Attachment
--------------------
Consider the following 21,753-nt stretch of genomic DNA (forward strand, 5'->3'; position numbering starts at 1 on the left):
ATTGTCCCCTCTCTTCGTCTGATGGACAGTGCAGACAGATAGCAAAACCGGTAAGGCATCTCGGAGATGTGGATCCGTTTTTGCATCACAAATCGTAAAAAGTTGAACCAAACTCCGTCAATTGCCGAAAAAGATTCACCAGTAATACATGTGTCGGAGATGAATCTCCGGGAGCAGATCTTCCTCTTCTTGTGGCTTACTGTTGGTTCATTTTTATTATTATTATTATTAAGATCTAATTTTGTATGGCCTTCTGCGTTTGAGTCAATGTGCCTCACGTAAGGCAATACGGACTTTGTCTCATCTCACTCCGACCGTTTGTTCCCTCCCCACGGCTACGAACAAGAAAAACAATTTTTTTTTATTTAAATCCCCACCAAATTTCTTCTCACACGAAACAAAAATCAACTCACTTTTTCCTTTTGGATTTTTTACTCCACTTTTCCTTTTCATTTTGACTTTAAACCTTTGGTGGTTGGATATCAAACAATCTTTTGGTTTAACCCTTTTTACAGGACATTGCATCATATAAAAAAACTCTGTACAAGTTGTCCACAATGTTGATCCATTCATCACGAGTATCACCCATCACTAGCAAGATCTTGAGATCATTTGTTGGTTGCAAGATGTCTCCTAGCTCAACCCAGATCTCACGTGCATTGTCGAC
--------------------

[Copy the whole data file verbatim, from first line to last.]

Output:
Consider the following 21,753-nt stretch of genomic DNA (forward strand, 5'->3'; position numbering starts at 1 on the left):
ATTGTCCCCTCTCTTCGTCTGATGGACAGTGCAGACAGATAGCAAAACCGGTAAGGCATCTCGGAGATGTGGATCCGTTTTTGCATCACAAATCGTAAAAAGTTGAACCAAACTCCGTCAATTGCCGAAAAAGATTCACCAGTAATACATGTGTCGGAGATGAATCTCCGGGAGCAGATCTTCCTCTTCTTGTGGCTTACTGTTGGTTCATTTTTATTATTATTATTATTAAGATCTAATTTTGTATGGCCTTCTGCGTTTGAGTCAATGTGCCTCACGTAAGGCAATACGGACTTTGTCTCATCTCACTCCGACCGTTTGTTCCCTCCCCACGGCTACGAACAAGAAAAACAATTTTTTTTTATTTAAATCCCCACCAAATTTCTTCTCACACGAAACAAAAATCAACTCACTTTTTCCTTTTGGATTTTTTACTCCACTTTTCCTTTTCATTTTGACTTTAAACCTTTGGTGGTTGGATATCAAACAATCTTTTGGTTTAACCCTTTTTACAGGACATTGCATCATATAAAAAAACTCTGTACAAGTTGTCCACAATGTTGATCCATTCATCACGAGTATCACCCATCACTAGCAAGATCTTGAGATCATTTGTTGGTTGCAAGATGTCTCCTAGCTCAACCCAGATCTCACGTGCATTGTCGAC